The Zimbabwe Mining Safety Health and Environmental Council (Zimshec) has partnered with the Zimbabwe School of Mines (ZSM) and the Midlands State University (MSU) to introduce a skills development programme for small-scale miners in the Midlands and Matabeleland regions.
Zimshec was formed last year by small-scale and artisanal miners to promote occupational health and safety, environmentally-friendly and sustainable mining practices. This follows deaths of several miners after getting trapped in mineshafts due to poor safety and mining practices.
“As Zimshec, we realised that most small-scale miners are not well-equipped in terms of knowledge of safe mining. We have managed to have about 30 students attending a three-month training course at the ZSM to undergo what we call first aid and proto teams training,” said Zimshec Safety Health and Environmental Council manager Thubeluhle Sibanda.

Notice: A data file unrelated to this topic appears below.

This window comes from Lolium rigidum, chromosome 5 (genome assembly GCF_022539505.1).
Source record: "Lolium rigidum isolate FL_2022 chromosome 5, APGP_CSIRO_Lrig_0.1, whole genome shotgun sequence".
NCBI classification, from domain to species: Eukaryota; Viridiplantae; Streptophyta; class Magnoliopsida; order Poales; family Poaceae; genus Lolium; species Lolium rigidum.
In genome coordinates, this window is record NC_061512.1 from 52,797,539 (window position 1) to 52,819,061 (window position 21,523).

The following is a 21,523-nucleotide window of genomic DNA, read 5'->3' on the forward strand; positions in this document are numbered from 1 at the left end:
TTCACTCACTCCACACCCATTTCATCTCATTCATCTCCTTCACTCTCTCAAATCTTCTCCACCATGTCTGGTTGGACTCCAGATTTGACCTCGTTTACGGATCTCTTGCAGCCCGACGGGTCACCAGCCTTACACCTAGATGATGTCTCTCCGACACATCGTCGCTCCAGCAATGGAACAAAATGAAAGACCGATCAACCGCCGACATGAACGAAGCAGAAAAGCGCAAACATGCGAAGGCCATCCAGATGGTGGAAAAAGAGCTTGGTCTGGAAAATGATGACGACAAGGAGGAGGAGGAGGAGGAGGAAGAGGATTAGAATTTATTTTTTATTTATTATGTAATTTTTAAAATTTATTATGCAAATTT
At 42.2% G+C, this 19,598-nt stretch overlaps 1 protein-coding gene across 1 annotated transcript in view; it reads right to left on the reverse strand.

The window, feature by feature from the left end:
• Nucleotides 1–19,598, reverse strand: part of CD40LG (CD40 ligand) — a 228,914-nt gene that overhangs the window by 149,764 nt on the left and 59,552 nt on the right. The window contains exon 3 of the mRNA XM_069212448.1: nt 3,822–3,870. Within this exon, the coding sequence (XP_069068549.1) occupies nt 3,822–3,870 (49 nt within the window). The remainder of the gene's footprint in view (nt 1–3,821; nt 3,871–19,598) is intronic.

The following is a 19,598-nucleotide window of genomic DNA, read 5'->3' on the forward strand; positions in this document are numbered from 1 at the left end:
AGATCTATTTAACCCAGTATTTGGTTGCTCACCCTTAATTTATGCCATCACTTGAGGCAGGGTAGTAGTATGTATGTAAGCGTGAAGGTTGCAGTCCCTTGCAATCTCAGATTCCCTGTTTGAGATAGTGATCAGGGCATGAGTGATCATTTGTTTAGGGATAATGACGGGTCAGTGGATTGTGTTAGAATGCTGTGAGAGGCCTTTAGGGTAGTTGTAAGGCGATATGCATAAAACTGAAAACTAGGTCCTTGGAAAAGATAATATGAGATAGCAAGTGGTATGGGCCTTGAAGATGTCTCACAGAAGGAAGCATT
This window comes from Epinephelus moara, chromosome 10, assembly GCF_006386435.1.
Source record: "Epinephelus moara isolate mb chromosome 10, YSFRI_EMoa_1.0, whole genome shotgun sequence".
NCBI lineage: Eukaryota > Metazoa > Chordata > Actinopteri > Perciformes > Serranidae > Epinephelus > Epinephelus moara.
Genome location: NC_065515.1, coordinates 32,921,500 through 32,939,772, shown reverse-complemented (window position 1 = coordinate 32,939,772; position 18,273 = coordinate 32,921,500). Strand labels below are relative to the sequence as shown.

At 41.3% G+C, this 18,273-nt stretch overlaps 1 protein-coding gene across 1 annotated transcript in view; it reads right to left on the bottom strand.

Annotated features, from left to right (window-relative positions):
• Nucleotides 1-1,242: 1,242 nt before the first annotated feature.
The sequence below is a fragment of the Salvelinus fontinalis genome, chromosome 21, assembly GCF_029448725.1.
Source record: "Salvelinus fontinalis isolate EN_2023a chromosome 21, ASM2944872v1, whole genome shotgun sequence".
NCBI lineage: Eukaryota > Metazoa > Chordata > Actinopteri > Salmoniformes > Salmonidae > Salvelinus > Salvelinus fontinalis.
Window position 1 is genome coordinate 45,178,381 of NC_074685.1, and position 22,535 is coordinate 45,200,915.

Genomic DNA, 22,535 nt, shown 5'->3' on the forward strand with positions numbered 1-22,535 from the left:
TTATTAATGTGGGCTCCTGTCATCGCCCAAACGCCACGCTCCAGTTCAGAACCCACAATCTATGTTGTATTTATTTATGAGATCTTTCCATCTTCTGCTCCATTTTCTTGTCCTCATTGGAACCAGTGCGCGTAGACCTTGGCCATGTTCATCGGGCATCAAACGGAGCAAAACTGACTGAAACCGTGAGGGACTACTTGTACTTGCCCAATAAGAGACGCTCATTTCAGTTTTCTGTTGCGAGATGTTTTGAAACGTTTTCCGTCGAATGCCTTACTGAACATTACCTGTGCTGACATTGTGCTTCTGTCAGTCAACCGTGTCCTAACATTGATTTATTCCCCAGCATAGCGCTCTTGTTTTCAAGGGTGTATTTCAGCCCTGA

“The courses introduced at MSU will commence on August 1 and will cost US$200. Upon completion of the course, they will be awarded certificates in safety, health and environment in small-to-medium scale mining. The course has six modules which include introduction to safety, health and environment in mining, introduction to risk and conflict management, plant machinery and materials application, professional ethics and practice in mining, environmental impact assessment norms, technological entrepreneurship and innovation in mining,” Sibanda added.
Mines minister Winston Chitando said: “Small-scale miners are now contributing 60% of the total gold output in Zimbabwe and the ministry will support Zimshec by all means possible in its efforts to train small-scale miners. We will organise awareness campaigns and workshops which will ensure that Zimshec connects and meets up with donors who can actually help small-scale miners.”